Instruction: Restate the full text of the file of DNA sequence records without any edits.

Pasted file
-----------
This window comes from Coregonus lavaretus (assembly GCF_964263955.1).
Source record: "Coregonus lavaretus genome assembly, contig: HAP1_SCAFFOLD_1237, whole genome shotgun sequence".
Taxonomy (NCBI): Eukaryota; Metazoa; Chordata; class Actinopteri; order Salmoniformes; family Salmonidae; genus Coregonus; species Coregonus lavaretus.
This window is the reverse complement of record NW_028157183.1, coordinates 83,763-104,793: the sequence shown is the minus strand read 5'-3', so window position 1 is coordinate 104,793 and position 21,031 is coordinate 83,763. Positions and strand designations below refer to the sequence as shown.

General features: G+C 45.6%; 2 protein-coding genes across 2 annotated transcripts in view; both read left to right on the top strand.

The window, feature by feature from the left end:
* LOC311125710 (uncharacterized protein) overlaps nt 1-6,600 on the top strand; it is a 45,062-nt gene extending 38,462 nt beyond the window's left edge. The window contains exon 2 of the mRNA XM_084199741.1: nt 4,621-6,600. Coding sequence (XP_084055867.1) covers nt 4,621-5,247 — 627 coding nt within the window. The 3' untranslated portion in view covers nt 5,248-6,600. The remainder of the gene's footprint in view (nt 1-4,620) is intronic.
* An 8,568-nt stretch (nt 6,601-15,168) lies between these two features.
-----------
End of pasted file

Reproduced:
This window comes from Coregonus lavaretus (assembly GCF_964263955.1).
Source record: "Coregonus lavaretus genome assembly, contig: HAP1_SCAFFOLD_1237, whole genome shotgun sequence".
Taxonomy (NCBI): Eukaryota; Metazoa; Chordata; class Actinopteri; order Salmoniformes; family Salmonidae; genus Coregonus; species Coregonus lavaretus.
This window is the reverse complement of record NW_028157183.1, coordinates 83,763-104,793: the sequence shown is the minus strand read 5'-3', so window position 1 is coordinate 104,793 and position 21,031 is coordinate 83,763. Positions and strand designations below refer to the sequence as shown.

General features: G+C 45.6%; 2 protein-coding genes across 2 annotated transcripts in view; both read left to right on the top strand.

The window, feature by feature from the left end:
* LOC311125710 (uncharacterized protein) overlaps nt 1-6,600 on the top strand; it is a 45,062-nt gene extending 38,462 nt beyond the window's left edge. The window contains exon 2 of the mRNA XM_084199741.1: nt 4,621-6,600. Coding sequence (XP_084055867.1) covers nt 4,621-5,247 — 627 coding nt within the window. The 3' untranslated portion in view covers nt 5,248-6,600. The remainder of the gene's footprint in view (nt 1-4,620) is intronic.
* An 8,568-nt stretch (nt 6,601-15,168) lies between these two features.